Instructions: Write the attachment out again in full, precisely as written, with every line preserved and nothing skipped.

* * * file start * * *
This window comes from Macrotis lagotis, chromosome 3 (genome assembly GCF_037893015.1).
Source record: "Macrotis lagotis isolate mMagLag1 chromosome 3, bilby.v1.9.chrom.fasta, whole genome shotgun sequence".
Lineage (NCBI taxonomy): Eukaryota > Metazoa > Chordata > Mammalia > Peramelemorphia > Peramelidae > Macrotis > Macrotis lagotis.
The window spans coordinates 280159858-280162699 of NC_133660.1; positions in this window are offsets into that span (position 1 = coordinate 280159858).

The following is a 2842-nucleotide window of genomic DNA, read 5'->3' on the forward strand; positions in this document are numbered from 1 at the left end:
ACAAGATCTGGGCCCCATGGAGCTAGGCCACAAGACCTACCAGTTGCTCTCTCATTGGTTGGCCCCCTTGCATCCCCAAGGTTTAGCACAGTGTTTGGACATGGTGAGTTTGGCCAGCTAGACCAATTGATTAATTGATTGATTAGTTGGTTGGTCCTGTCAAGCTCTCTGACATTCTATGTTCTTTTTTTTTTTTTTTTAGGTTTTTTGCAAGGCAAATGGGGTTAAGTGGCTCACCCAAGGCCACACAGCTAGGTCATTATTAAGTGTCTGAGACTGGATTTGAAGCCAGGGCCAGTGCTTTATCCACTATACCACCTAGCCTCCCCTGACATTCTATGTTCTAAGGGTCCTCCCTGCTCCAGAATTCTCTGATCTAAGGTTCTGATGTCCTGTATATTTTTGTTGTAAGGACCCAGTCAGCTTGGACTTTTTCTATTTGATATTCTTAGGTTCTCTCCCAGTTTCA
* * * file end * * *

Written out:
This window comes from Macrotis lagotis, chromosome 3 (genome assembly GCF_037893015.1).
Source record: "Macrotis lagotis isolate mMagLag1 chromosome 3, bilby.v1.9.chrom.fasta, whole genome shotgun sequence".
Lineage (NCBI taxonomy): Eukaryota > Metazoa > Chordata > Mammalia > Peramelemorphia > Peramelidae > Macrotis > Macrotis lagotis.
The window spans coordinates 280159858-280162699 of NC_133660.1; positions in this window are offsets into that span (position 1 = coordinate 280159858).

The following is a 2842-nucleotide window of genomic DNA, read 5'->3' on the forward strand; positions in this document are numbered from 1 at the left end:
ACAAGATCTGGGCCCCATGGAGCTAGGCCACAAGACCTACCAGTTGCTCTCTCATTGGTTGGCCCCCTTGCATCCCCAAGGTTTAGCACAGTGTTTGGACATGGTGAGTTTGGCCAGCTAGACCAATTGATTAATTGATTGATTAGTTGGTTGGTCCTGTCAAGCTCTCTGACATTCTATGTTCTTTTTTTTTTTTTTTTAGGTTTTTTGCAAGGCAAATGGGGTTAAGTGGCTCACCCAAGGCCACACAGCTAGGTCATTATTAAGTGTCTGAGACTGGATTTGAAGCCAGGGCCAGTGCTTTATCCACTATACCACCTAGCCTCCCCTGACATTCTATGTTCTAAGGGTCCTCCCTGCTCCAGAATTCTCTGATCTAAGGTTCTGATGTCCTGTATATTTTTGTTGTAAGGACCCAGTCAGCTTGGACTTTTTCTATTTGATATTCTTAGGTTCTCTCCCAGTTTCA